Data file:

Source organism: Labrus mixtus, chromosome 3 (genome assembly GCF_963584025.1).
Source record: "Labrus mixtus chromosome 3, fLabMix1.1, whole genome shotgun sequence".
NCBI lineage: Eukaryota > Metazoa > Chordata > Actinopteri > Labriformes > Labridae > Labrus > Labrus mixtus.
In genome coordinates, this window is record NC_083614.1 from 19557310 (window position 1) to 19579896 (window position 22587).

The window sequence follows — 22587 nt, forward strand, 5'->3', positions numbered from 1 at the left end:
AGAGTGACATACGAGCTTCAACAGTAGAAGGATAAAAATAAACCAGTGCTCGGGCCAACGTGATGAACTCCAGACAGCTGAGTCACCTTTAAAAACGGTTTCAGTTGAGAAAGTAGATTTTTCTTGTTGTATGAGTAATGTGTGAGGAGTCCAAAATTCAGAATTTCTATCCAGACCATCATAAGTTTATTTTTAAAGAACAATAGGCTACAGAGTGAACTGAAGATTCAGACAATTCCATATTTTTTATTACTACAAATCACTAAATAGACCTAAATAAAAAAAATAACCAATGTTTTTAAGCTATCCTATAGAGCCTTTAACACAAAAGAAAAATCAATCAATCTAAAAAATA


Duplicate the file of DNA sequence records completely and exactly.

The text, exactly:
Source organism: Labrus mixtus, chromosome 3 (genome assembly GCF_963584025.1).
Source record: "Labrus mixtus chromosome 3, fLabMix1.1, whole genome shotgun sequence".
NCBI lineage: Eukaryota > Metazoa > Chordata > Actinopteri > Labriformes > Labridae > Labrus > Labrus mixtus.
In genome coordinates, this window is record NC_083614.1 from 19557310 (window position 1) to 19579896 (window position 22587).

The window sequence follows — 22587 nt, forward strand, 5'->3', positions numbered from 1 at the left end:
AGAGTGACATACGAGCTTCAACAGTAGAAGGATAAAAATAAACCAGTGCTCGGGCCAACGTGATGAACTCCAGACAGCTGAGTCACCTTTAAAAACGGTTTCAGTTGAGAAAGTAGATTTTTCTTGTTGTATGAGTAATGTGTGAGGAGTCCAAAATTCAGAATTTCTATCCAGACCATCATAAGTTTATTTTTAAAGAACAATAGGCTACAGAGTGAACTGAAGATTCAGACAATTCCATATTTTTTATTACTACAAATCACTAAATAGACCTAAATAAAAAAAATAACCAATGTTTTTAAGCTATCCTATAGAGCCTTTAACACAAAAGAAAAATCAATCAATCTAAAAAATA